This was my fourth cruise with CMV but my first on the Marco Polo, I had heard so much about this ship from friends who had been on its 50th Anniversary Cruise up the St Lawrence. I must admit I had heard bad reports as well as good reports about this ship but my own findings were that it has a charm all of its own and a very friendly dedicated crew. The reason I choose a cruise is to see different places and experience different cultures, this cruise to Greenland really was an amazing experience but could have been better if the quality of the lecturers had been more consistent. The difference that onboard lecturers can make to a cruise is more than significant and on this cruise the ability and relevant knowledge of the lecturers varied to the extreme.
The main lecturer was Prof. Eric McVicar, who when I looked him up on the internet was described by one University as "an Internationally recognised expert on Arctic cultures and ecology". This was certainly the case, every lecture he gave was pertinent and relevant to the destinations visited. His lectures were delivered in an exceptionally professional manner and were highly informative, as well as being delivered with more than a touch of humour. Strangely enough my friends who had been on the CMV Anniversary Cruise had also commented on the brilliant lecturer they had encountered, the same Prof. Eric McVicar.
In all my years of cruising he is the first lecturer I have ever come across who has given two evening shows in the show lounge followed by a question and answer session and to get into his lectures you had to arrive very early to ensure getting a seat. CMV has done well to secure a lecturer of this standing. We had the privilege of having lunch with him on a couple of occasions during which he was asked by one passenger "Do you also lecture in the Antarctic?" To which he replied he only lectured in places where he felt that he was suitably qualified and had sufficient knowledge to answer questions, a point which other lecturers should take on board and he was definitely the best lecturer I have come across in my years of cruising.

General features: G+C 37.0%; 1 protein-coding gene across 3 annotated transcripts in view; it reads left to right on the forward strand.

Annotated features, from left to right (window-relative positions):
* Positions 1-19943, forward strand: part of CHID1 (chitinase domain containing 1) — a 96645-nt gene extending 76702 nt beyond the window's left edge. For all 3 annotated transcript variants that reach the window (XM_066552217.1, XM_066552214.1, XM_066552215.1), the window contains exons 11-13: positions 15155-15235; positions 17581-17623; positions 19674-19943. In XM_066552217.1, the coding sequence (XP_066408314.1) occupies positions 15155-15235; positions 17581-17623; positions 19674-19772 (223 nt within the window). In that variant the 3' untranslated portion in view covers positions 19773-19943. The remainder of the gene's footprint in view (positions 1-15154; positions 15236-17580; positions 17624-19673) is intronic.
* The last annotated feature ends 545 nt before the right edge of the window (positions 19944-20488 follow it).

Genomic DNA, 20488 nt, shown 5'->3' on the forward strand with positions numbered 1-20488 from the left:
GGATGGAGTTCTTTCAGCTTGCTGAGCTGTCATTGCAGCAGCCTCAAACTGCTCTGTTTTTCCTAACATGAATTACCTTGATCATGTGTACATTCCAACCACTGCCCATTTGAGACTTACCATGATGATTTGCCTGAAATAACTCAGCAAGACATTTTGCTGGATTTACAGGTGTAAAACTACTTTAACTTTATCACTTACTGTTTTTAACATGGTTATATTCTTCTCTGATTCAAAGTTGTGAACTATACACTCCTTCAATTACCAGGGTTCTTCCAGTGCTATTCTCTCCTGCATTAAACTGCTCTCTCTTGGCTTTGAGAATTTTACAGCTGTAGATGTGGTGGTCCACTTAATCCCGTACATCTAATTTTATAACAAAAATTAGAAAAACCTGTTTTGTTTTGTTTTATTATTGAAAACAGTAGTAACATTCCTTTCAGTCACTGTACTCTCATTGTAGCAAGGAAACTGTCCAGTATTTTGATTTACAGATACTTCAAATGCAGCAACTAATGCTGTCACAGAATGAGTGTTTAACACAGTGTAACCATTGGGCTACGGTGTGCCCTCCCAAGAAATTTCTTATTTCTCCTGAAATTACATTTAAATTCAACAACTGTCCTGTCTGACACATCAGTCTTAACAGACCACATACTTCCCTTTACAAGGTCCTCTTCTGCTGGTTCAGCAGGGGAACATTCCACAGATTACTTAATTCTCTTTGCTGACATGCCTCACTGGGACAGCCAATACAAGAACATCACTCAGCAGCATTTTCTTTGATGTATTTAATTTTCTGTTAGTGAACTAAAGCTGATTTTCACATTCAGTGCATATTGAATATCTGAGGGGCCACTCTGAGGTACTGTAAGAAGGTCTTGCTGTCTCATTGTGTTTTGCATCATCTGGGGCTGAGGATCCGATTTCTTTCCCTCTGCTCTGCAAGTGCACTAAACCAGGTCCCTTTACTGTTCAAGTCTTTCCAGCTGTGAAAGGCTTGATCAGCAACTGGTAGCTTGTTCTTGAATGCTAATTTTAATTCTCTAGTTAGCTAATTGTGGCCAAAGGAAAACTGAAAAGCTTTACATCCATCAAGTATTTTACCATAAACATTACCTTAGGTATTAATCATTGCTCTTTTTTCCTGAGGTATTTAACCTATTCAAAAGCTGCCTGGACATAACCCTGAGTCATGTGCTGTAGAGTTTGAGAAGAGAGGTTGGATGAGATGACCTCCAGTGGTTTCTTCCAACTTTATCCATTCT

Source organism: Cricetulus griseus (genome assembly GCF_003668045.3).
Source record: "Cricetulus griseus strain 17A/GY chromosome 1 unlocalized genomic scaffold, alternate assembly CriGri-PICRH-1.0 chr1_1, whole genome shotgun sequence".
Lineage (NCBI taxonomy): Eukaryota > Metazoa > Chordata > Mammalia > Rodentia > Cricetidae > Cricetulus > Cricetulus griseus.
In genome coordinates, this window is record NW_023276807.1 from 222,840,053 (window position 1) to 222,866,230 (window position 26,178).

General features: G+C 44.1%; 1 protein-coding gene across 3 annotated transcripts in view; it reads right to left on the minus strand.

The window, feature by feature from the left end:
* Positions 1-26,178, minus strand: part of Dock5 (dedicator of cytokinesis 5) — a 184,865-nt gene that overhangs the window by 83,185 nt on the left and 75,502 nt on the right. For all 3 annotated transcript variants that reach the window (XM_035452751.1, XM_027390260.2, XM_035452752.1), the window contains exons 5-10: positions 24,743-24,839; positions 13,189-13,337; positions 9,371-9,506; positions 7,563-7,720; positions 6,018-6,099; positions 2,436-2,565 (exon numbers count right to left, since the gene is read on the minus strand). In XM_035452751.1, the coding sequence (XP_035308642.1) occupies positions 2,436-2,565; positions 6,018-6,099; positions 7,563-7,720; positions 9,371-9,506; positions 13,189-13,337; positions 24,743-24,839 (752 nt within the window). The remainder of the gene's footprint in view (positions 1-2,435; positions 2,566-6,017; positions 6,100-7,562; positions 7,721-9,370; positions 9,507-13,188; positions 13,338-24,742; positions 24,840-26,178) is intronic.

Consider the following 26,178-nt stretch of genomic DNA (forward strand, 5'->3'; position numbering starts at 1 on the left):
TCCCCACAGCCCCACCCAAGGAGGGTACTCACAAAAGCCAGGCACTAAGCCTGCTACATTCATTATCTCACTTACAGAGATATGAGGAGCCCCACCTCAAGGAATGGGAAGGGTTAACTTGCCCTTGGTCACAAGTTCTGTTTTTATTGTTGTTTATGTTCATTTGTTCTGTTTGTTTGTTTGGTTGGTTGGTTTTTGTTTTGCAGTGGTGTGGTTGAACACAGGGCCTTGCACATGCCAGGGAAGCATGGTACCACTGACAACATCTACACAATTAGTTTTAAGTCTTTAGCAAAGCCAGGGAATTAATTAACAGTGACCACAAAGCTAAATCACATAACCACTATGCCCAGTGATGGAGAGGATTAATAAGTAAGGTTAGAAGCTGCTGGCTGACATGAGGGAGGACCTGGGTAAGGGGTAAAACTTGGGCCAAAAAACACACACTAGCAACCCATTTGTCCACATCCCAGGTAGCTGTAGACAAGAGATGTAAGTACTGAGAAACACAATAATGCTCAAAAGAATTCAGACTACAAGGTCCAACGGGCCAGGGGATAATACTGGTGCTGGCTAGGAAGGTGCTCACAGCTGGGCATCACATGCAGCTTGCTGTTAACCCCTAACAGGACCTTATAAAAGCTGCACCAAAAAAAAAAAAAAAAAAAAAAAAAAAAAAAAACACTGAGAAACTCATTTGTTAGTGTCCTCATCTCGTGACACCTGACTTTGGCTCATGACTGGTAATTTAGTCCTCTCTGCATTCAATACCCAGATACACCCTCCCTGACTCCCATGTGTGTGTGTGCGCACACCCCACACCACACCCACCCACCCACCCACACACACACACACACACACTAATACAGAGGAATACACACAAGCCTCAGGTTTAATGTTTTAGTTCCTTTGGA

The second lecturer was Sue Walsh who was described as a wildlife expert, I could find no references to her on the internet. Rather than describe her as a wildlife expert i would say a more apt description would be amateur bird watcher, her lectures were delivered in a monotonous patronising manner more like a bored primary school teacher with a class of 8 year olds. Her wildlife knowledge expired after three lectures, included in one was a reference that one needn't worry about Arctic mosquitoes as they did not carry malaria, thankfully Prof. McVicar subsequently informed us that although they were free of malaria they did cause encephalitis and that Arctic Blackfly could cause blackfly fever and therefore taking precautions to avoid insect bites was essential. Both insects were encountered during the trip so it shows a little knowledge is a very dangerous thing! After running out of wildlife information Sue treated us to 10 hints on how to live longer and another on ways to make ourselves more self asserted. Considering the average age of the passengers and the fact that many of us were retired professionals, University Professors, Doctors and Teachers these lectures were extremely patronising. Another of her lectures was titled Chickens in Colorado, what on earth that had to do with the Arctic God only knows! Definitely the worst lecturer I have ever come across and I was not the only one who was of this view, as one lady who farmed reindeer said that she talked "a right load of crap".